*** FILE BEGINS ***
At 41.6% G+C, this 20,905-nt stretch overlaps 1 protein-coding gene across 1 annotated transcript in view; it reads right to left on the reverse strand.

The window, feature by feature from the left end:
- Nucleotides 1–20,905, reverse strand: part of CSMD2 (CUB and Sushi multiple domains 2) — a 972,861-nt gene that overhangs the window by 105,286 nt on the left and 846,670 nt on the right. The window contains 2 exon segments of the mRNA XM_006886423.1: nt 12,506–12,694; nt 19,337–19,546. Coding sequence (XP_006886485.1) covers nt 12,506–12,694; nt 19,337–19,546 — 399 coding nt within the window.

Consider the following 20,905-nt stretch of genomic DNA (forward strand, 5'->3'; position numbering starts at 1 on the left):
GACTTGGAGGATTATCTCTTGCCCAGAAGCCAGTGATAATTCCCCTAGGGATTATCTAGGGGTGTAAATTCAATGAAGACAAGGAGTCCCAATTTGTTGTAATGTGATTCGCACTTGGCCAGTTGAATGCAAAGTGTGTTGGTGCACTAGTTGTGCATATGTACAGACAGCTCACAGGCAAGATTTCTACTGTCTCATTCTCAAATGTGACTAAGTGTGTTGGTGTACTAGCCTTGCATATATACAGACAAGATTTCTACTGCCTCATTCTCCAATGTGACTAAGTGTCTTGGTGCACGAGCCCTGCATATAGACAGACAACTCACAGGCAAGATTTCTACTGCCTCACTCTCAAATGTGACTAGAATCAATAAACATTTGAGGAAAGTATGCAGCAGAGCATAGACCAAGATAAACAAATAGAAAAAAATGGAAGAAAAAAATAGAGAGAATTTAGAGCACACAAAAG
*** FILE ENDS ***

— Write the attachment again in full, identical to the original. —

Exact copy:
At 41.6% G+C, this 20,905-nt stretch overlaps 1 protein-coding gene across 1 annotated transcript in view; it reads right to left on the reverse strand.

The window, feature by feature from the left end:
- Nucleotides 1–20,905, reverse strand: part of CSMD2 (CUB and Sushi multiple domains 2) — a 972,861-nt gene that overhangs the window by 105,286 nt on the left and 846,670 nt on the right. The window contains 2 exon segments of the mRNA XM_006886423.1: nt 12,506–12,694; nt 19,337–19,546. Coding sequence (XP_006886485.1) covers nt 12,506–12,694; nt 19,337–19,546 — 399 coding nt within the window.

Consider the following 20,905-nt stretch of genomic DNA (forward strand, 5'->3'; position numbering starts at 1 on the left):
GACTTGGAGGATTATCTCTTGCCCAGAAGCCAGTGATAATTCCCCTAGGGATTATCTAGGGGTGTAAATTCAATGAAGACAAGGAGTCCCAATTTGTTGTAATGTGATTCGCACTTGGCCAGTTGAATGCAAAGTGTGTTGGTGCACTAGTTGTGCATATGTACAGACAGCTCACAGGCAAGATTTCTACTGTCTCATTCTCAAATGTGACTAAGTGTGTTGGTGTACTAGCCTTGCATATATACAGACAAGATTTCTACTGCCTCATTCTCCAATGTGACTAAGTGTCTTGGTGCACGAGCCCTGCATATAGACAGACAACTCACAGGCAAGATTTCTACTGCCTCACTCTCAAATGTGACTAGAATCAATAAACATTTGAGGAAAGTATGCAGCAGAGCATAGACCAAGATAAACAAATAGAAAAAAATGGAAGAAAAAAATAGAGAGAATTTAGAGCACACAAAAG